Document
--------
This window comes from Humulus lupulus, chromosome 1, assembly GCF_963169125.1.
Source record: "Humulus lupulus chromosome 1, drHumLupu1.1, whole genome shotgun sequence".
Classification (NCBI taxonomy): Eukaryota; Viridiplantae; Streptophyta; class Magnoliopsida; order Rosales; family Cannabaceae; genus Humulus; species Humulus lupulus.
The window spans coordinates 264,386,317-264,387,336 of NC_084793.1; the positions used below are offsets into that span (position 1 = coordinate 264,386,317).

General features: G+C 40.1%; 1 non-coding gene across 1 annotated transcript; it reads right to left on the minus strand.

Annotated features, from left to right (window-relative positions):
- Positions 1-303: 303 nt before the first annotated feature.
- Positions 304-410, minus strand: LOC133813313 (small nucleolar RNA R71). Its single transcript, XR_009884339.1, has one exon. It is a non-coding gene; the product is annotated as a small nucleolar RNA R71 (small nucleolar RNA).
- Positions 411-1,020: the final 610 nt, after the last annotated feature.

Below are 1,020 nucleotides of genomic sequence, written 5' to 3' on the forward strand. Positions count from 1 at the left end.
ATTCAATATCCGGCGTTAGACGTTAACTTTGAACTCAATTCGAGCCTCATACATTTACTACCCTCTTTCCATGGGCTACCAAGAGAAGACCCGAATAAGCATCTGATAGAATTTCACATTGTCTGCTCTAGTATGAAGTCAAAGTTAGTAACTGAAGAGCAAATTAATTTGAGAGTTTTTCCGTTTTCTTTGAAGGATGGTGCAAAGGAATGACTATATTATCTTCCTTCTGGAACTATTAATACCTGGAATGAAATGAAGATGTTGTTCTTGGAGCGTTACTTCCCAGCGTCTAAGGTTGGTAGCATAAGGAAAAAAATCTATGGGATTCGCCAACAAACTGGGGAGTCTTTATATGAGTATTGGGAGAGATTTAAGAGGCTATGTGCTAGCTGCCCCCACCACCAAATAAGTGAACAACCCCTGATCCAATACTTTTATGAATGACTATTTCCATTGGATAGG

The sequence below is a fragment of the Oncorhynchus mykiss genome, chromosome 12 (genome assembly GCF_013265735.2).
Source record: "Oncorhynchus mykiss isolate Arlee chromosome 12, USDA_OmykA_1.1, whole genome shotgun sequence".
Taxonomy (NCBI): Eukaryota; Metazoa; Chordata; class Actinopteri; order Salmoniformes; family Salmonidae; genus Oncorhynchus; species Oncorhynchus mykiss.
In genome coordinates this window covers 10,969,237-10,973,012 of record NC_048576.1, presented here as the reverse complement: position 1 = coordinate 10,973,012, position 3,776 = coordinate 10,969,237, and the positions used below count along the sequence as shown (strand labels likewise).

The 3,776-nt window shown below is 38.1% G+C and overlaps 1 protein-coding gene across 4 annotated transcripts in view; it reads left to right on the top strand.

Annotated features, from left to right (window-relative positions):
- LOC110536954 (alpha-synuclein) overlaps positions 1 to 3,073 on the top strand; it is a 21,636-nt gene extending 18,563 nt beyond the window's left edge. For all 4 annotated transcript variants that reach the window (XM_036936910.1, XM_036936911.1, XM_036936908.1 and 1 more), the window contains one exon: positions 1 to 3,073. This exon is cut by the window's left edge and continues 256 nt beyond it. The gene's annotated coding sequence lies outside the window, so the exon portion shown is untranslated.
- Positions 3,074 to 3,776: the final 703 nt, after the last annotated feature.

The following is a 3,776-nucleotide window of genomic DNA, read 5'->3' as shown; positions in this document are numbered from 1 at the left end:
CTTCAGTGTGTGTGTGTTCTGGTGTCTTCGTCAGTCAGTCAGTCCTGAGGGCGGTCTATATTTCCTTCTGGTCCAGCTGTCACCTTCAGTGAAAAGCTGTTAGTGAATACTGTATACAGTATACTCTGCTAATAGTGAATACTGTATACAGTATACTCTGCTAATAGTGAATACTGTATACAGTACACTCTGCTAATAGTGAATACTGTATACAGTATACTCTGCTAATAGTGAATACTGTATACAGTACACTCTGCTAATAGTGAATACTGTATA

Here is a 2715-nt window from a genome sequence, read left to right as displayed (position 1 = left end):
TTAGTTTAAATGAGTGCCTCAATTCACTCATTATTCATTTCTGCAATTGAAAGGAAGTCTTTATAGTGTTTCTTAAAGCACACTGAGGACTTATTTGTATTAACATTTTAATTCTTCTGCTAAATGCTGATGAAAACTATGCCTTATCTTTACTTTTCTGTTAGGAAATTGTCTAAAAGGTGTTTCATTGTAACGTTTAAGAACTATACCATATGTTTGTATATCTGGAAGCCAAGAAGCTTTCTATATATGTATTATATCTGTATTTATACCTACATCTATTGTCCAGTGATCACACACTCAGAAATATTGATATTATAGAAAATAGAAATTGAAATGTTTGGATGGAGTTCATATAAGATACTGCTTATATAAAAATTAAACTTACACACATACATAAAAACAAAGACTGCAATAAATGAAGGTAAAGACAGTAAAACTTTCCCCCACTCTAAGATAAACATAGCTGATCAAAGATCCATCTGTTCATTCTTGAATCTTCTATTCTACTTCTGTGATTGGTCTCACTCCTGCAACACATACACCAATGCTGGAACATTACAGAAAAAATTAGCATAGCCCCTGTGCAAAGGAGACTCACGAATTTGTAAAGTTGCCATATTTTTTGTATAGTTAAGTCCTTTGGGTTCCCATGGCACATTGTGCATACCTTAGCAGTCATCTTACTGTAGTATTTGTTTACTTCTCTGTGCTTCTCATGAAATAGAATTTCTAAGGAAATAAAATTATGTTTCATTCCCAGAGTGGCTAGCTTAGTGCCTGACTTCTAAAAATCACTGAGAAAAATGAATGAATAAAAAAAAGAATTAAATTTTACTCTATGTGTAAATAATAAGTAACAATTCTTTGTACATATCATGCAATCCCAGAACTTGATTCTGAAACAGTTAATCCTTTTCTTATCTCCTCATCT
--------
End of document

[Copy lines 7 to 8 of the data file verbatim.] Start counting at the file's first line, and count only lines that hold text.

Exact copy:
- Positions 1-303: 303 nt before the first annotated feature.
- Positions 304-410, minus strand: LOC133813313 (small nucleolar RNA R71). Its single transcript, XR_009884339.1, has one exon. It is a non-coding gene; the product is annotated as a small nucleolar RNA R71 (small nucleolar RNA).